*** DEBUG START ***
*** DEBUG END ***

Burundi beset by climate of fear as election approaches

26 June 2015

AP

Protesting: demonstrators march in opposition to a third term for President Nkurunziza, in the rural area of Mugongomanga, east of the capital, Bujumbura, on 10 June 

Protesting: demonstrators march in opposition to a third term for President Nkurunziza, in the rural area of Mugongomanga, east of the capital,...

RUMOURS and fear abound in the run-up to the elections in Burundi, the Bishop of Durham, the Rt Revd Paul Butler, reported this week.

During a 48-hour visit earlier this month, he heard of fears about the youth militia, "which appears heavily armed", but also of the police's taking people away at night, and of torture in police and prison cells. There is anxiety, too, about a return to the civil war that ended in 2003.

"One bishop described Burundi as no longer the land of a thousand hills but the land of a thousand rumours," the Bishop wrote in a report last week. "Rumours circulate like wildfire, even with the closing down of social media. Unbelievable things have already happened, so why not believe more unbelievable rumours?"

Parliamentary elections are due to take place next Monday. The Presidential election has been pushed back to 15 July, after protests over the decision by the incumbent, Pierre Nkurunziza, to stand for a third term (News, 15 May). Since early April, nearly 100,000 Burundians have fled across the borders.

Last week, the UN special rapporteur Pablo de Greiff decried Burundi's "blatant failures to respect freedom of expression and peaceful assembly", and warned of the "increased manipulation of ethnicity in the country".

On Monday, Bishop Butler spoke of seeing roads "green with broken glass", and the difficulty of ascertaining whether empty houses belonged to those who had fled or been arrested.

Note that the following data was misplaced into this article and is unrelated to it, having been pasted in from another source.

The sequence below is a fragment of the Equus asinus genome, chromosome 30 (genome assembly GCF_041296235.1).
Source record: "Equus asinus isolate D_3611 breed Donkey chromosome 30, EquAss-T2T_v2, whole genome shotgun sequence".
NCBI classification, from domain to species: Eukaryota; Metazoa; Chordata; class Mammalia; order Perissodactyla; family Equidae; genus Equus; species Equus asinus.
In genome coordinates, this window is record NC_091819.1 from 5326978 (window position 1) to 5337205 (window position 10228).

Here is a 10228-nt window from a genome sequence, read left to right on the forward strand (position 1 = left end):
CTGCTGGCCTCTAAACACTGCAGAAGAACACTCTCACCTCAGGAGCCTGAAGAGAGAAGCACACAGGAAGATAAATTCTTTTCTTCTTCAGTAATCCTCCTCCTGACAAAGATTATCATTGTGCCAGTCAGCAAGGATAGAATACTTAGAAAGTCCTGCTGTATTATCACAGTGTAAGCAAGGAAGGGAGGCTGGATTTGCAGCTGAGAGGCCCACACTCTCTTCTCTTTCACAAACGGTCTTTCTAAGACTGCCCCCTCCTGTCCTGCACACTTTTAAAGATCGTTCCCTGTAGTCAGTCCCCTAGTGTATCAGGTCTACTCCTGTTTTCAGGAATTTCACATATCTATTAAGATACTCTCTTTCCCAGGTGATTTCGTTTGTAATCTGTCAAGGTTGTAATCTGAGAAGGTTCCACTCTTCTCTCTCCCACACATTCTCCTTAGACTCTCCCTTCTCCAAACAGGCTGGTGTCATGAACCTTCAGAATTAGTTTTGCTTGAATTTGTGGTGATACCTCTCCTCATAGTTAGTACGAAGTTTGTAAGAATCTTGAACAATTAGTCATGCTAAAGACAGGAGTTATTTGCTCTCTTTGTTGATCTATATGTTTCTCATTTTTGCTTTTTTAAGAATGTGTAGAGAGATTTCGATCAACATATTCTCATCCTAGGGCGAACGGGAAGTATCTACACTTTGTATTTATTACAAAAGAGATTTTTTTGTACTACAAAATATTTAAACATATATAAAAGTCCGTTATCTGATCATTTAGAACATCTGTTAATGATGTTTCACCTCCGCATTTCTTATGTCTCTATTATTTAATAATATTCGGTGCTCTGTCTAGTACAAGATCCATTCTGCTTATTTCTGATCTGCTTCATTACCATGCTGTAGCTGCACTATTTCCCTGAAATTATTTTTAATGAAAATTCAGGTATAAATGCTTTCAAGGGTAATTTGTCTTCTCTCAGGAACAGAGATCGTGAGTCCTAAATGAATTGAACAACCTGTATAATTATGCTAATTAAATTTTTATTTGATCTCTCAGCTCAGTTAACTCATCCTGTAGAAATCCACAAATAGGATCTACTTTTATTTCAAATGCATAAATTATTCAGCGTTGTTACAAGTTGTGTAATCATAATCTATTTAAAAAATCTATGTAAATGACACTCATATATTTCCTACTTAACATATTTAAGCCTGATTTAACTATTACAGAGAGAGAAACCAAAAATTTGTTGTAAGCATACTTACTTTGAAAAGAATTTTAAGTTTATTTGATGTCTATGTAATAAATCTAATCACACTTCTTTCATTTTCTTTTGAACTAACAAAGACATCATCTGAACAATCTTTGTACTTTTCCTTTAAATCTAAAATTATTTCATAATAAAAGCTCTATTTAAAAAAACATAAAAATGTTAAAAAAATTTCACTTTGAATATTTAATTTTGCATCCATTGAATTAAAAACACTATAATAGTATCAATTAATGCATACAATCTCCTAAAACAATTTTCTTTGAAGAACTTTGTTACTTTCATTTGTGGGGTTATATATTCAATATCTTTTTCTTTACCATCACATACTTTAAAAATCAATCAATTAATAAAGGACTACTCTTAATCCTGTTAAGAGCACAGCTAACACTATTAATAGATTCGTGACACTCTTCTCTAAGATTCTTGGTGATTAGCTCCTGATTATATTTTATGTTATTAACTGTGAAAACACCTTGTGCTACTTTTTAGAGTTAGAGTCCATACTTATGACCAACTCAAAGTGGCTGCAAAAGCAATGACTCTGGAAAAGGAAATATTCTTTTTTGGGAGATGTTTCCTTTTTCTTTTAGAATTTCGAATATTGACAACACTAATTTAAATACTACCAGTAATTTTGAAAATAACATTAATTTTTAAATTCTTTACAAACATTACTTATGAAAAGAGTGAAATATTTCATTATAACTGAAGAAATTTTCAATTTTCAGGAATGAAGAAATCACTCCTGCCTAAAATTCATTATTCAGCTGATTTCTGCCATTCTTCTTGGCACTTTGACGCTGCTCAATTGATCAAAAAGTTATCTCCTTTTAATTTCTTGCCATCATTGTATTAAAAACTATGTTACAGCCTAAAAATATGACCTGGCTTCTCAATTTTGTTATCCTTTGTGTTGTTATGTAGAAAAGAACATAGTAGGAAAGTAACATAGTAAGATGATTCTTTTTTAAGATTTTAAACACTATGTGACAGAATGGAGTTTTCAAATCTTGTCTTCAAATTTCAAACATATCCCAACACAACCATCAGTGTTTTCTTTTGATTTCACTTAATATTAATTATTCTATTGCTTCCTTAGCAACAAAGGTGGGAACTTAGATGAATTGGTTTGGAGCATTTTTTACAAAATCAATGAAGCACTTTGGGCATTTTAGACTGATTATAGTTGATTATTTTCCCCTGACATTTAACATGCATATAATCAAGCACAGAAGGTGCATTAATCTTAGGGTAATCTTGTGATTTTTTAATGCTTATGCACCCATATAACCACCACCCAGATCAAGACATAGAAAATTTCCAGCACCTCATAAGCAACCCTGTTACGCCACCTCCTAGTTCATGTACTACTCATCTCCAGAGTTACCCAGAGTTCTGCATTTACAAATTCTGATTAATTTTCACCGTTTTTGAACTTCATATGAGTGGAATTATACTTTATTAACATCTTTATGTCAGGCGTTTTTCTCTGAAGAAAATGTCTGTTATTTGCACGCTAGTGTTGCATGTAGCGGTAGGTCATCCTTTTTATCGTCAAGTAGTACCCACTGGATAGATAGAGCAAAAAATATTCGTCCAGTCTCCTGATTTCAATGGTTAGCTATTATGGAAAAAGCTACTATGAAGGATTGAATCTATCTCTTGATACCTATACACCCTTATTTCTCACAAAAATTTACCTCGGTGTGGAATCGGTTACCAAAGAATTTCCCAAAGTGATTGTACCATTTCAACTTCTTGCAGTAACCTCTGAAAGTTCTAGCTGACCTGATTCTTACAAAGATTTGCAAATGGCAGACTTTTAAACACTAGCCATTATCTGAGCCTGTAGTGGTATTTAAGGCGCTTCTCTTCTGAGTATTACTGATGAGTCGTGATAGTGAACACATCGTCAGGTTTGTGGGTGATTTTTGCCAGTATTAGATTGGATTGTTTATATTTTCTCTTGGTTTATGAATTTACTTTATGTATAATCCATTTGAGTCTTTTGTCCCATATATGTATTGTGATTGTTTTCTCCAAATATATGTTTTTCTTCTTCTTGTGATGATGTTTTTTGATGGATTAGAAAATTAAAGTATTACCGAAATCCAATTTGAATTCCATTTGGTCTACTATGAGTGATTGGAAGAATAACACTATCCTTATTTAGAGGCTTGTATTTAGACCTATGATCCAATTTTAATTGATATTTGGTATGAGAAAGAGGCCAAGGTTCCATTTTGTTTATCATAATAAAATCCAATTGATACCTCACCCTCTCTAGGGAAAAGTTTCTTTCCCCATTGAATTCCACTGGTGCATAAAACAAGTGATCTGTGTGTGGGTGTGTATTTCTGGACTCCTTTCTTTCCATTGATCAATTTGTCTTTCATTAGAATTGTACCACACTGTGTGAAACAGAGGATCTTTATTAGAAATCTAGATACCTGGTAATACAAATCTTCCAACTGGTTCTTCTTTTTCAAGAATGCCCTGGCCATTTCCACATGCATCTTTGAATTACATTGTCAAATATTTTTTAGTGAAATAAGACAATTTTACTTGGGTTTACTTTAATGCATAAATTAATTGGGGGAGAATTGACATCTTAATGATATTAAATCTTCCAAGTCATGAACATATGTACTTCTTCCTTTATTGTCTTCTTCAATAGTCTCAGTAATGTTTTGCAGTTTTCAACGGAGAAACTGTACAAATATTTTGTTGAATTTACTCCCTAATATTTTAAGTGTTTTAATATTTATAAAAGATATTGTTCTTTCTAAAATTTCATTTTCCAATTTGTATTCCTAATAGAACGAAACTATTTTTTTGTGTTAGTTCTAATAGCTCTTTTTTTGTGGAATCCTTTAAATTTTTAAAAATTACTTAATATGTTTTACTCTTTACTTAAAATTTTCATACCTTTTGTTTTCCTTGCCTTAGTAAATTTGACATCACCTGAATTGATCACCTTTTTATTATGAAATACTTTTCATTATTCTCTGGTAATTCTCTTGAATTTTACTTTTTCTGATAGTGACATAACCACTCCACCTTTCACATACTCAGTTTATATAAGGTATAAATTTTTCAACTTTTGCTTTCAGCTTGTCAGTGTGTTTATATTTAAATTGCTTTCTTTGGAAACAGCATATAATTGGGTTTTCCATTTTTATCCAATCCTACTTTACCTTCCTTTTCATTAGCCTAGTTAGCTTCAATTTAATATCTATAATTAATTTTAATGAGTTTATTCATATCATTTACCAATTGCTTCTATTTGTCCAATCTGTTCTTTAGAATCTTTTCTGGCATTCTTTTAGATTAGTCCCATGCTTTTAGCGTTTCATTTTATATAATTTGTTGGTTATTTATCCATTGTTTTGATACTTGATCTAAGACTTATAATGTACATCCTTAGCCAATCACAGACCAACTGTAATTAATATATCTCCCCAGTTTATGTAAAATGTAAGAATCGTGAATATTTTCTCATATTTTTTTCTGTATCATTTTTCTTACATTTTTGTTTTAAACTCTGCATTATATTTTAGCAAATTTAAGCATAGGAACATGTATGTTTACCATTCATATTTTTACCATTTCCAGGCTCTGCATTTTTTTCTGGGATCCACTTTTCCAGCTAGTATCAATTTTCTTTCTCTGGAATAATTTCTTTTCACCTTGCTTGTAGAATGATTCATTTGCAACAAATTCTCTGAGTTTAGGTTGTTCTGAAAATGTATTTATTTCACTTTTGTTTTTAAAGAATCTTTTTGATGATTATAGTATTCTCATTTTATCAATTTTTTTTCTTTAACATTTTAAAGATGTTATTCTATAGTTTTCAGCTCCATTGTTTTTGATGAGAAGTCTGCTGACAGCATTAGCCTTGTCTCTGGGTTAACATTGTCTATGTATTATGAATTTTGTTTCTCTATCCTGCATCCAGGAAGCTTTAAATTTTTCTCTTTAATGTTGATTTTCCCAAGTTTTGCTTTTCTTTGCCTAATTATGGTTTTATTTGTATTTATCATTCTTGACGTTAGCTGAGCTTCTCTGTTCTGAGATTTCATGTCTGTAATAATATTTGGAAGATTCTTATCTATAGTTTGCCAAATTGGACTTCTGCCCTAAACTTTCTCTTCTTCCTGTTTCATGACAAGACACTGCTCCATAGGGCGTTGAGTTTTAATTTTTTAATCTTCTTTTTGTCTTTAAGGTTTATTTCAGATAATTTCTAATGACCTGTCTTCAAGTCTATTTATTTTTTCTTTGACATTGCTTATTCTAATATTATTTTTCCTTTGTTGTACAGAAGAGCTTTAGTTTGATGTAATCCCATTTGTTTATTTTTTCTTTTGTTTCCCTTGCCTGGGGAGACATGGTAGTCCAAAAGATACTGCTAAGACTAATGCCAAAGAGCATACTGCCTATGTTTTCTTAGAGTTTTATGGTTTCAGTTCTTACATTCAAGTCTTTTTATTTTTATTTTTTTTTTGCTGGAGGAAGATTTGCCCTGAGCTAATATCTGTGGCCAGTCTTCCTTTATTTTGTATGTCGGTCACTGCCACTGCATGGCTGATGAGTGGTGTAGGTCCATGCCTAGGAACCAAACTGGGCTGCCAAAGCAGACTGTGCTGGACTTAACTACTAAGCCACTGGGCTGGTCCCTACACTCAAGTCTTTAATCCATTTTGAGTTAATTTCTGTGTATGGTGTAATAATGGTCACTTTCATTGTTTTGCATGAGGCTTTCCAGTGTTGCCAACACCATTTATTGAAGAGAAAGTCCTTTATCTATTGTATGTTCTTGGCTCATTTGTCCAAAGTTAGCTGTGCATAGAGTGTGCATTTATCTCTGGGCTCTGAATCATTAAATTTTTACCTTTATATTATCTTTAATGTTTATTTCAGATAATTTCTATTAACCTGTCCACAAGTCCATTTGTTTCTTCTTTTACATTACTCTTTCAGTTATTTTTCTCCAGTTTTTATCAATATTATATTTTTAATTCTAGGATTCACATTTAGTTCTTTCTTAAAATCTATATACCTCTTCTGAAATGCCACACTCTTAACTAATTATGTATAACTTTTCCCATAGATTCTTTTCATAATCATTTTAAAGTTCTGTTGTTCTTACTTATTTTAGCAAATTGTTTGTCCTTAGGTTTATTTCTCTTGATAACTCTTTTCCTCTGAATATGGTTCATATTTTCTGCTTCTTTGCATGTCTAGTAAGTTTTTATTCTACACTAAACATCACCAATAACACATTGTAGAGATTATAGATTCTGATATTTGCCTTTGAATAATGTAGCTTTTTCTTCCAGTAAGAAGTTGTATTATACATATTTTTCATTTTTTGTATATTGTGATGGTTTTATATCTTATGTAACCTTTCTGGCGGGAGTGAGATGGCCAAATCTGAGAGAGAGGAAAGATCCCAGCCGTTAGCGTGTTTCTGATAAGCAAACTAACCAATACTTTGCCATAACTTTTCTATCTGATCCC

Some have left after selling goods for only about 15 per cent of their real value. The universities are closed, and he saw hundreds of students sleeping rough opposite the United States embassy compound. There is a "deep fear about a developing food crisis" and inflation is rising, he said.

In a climate of fear, the leaders of the Anglican Church were "providing calm and stability", he said. The young Christians he met were "all passionate about wanting to serve Christ fully; staying put because they love their nation and believe it can have a hopeful future".

Many churches have established 24/7 prayer chains. Independent radio stations have been forced off the air; the Christian stations are "regularly putting out programmes talking about peace, promoting and encouraging all Burundians to work for the good of the nation, not self-interest or power".

Bishop Butler has shared his findings with the Archbishop of Canterbury, who encouraged his trip.

"Burundi is one of the very poorest, least significant nations on earth. This is exactly why in God's economy it really matters," the Bishop said.

Train-a-Priest Fund 2021 Appeal

Please consider a donation to TAP Africa this Lent. Every penny you can give goes to ordinands in Africa who face financial difficulty, to support them as they complete their training. 

Donate online

Read more about this year's appeal

Welcome to the Church Times

​To explore the Church Times website fully, please sign in or subscribe.

Non-subscribers can read four articles for free each month. (You will need to register.)